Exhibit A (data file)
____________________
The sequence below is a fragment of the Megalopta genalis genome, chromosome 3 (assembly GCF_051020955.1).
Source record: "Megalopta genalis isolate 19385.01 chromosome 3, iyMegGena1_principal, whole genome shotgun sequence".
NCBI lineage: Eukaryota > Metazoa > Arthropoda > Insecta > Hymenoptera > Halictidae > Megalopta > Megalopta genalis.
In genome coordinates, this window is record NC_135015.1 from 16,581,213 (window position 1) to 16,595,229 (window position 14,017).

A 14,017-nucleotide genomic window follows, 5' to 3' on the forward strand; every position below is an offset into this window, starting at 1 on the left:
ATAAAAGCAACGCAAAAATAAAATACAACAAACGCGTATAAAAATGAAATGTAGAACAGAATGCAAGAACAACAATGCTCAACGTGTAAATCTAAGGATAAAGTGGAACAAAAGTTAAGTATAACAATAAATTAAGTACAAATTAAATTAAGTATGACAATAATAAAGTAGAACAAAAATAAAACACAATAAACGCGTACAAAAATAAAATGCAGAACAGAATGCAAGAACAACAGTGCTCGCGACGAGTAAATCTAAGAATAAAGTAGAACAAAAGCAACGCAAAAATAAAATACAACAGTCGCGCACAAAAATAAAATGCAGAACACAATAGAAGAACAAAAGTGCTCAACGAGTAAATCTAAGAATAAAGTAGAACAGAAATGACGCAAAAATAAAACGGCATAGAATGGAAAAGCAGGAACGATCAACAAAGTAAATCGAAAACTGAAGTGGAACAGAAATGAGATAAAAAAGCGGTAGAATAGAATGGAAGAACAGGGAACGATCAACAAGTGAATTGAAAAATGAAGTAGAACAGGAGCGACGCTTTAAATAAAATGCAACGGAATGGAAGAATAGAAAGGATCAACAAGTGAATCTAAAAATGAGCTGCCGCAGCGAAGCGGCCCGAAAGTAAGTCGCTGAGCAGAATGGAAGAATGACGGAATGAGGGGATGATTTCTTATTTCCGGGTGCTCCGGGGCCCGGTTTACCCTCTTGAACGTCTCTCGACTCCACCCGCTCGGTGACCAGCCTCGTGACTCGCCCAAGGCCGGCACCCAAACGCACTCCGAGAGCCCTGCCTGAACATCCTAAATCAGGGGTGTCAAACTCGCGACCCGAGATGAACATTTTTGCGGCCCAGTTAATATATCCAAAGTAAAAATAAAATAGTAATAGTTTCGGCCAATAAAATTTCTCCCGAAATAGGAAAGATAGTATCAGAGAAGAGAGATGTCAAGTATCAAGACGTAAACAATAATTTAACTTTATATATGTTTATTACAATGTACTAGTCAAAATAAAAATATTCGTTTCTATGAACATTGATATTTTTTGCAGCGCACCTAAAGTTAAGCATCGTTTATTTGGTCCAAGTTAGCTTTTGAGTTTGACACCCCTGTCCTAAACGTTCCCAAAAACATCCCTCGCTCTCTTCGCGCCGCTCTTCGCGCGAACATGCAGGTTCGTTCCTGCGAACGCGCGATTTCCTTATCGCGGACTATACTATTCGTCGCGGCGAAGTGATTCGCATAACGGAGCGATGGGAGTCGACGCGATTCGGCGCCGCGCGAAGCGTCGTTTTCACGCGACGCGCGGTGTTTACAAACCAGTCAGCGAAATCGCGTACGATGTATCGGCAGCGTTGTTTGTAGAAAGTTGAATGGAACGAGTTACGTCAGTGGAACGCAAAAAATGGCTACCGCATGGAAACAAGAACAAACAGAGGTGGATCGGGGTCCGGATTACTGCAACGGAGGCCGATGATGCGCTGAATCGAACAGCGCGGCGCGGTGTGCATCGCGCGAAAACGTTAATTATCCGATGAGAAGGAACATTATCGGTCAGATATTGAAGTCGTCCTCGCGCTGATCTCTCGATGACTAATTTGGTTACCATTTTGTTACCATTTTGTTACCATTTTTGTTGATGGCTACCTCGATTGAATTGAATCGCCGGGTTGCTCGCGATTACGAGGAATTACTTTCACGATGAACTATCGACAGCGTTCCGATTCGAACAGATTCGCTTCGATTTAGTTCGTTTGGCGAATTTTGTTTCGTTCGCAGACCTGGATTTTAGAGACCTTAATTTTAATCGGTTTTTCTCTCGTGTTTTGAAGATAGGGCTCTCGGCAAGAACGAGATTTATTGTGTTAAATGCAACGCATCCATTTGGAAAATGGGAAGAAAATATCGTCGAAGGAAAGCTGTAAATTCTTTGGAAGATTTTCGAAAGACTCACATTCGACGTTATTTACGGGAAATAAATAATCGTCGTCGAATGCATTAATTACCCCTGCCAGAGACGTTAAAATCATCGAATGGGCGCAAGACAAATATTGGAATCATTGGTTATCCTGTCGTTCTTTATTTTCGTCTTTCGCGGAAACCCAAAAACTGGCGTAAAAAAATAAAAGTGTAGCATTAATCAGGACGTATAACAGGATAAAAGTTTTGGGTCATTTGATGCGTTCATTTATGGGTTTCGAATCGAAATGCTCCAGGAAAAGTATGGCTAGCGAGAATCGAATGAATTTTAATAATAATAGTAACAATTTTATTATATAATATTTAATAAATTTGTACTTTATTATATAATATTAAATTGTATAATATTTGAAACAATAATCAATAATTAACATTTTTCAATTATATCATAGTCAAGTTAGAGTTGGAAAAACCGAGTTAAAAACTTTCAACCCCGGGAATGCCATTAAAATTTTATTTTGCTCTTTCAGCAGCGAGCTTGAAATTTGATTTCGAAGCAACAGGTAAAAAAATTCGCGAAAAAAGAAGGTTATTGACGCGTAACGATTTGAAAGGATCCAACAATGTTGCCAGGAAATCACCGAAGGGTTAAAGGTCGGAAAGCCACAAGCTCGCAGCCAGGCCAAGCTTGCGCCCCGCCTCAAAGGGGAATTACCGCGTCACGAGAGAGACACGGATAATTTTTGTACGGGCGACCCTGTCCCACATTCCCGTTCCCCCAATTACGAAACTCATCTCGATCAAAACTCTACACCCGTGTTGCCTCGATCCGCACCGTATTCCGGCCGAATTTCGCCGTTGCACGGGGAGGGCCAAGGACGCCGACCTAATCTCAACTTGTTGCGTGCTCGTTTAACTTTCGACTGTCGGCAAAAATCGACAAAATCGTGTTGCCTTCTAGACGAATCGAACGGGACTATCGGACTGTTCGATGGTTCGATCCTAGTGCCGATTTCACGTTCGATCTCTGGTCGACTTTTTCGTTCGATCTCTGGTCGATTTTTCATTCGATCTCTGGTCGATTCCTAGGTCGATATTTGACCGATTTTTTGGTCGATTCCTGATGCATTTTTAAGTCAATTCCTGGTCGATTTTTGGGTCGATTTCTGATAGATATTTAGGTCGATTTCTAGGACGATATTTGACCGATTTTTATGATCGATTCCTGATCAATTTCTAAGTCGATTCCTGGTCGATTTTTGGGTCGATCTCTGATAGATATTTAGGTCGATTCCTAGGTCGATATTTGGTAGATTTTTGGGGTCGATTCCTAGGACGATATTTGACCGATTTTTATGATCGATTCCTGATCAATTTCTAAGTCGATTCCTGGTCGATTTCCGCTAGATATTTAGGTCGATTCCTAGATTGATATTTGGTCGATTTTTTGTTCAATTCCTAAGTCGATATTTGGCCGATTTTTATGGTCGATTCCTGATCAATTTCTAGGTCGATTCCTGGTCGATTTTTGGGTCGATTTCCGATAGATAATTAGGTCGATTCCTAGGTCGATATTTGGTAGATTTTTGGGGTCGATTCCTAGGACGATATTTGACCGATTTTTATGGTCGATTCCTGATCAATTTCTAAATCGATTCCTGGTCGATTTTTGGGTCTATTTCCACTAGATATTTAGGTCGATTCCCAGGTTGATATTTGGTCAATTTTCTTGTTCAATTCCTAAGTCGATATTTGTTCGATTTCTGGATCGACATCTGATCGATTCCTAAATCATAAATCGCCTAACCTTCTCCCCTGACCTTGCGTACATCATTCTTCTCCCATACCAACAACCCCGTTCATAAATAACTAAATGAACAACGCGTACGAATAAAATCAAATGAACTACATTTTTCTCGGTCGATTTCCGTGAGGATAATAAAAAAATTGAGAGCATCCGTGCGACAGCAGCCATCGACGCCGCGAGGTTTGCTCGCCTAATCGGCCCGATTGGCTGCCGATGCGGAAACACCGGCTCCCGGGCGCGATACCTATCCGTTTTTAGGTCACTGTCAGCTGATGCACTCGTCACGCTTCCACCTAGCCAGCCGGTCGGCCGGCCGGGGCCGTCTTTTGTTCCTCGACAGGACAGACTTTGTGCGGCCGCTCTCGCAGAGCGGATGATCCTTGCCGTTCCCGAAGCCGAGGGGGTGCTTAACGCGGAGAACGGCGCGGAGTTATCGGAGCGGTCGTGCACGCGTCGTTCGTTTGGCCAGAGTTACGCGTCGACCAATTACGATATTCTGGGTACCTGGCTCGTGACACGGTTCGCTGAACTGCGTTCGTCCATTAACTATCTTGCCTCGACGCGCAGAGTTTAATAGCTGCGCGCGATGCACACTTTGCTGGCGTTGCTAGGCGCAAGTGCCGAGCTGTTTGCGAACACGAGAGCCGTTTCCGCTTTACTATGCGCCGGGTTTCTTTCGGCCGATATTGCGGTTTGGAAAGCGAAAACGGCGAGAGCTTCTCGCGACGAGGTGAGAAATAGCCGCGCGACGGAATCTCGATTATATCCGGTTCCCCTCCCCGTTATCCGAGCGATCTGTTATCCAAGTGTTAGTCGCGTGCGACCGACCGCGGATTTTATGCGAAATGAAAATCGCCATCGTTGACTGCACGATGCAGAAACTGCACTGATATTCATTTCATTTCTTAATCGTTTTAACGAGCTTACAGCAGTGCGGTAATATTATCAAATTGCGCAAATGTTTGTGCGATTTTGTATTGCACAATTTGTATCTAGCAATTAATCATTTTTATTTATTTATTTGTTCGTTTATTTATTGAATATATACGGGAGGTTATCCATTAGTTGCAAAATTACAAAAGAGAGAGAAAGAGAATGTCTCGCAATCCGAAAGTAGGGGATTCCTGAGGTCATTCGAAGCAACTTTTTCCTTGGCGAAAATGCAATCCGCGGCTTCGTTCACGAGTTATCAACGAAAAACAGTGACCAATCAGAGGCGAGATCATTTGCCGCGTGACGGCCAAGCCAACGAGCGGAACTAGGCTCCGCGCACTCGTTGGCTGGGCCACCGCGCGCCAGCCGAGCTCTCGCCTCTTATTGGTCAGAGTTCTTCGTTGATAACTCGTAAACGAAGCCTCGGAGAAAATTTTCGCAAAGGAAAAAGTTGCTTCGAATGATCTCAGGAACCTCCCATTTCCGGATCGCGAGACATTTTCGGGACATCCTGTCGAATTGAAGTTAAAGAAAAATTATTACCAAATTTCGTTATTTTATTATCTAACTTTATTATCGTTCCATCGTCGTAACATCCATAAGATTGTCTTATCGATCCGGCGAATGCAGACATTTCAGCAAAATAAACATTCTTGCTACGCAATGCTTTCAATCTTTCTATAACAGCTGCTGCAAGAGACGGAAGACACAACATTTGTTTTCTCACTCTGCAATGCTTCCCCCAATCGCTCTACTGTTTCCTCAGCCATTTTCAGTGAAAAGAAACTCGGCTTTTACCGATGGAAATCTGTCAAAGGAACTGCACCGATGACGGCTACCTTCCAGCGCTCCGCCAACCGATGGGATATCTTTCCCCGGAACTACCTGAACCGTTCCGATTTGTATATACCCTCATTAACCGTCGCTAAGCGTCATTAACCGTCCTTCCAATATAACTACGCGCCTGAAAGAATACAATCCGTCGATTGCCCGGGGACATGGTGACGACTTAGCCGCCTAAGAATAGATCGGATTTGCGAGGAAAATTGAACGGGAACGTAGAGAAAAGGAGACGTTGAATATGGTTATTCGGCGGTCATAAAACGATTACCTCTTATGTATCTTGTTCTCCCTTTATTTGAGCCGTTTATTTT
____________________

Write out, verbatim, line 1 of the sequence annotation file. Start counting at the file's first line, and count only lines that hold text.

The sequence below is a fragment of the Megalopta genalis genome, chromosome 3 (assembly GCF_051020955.1).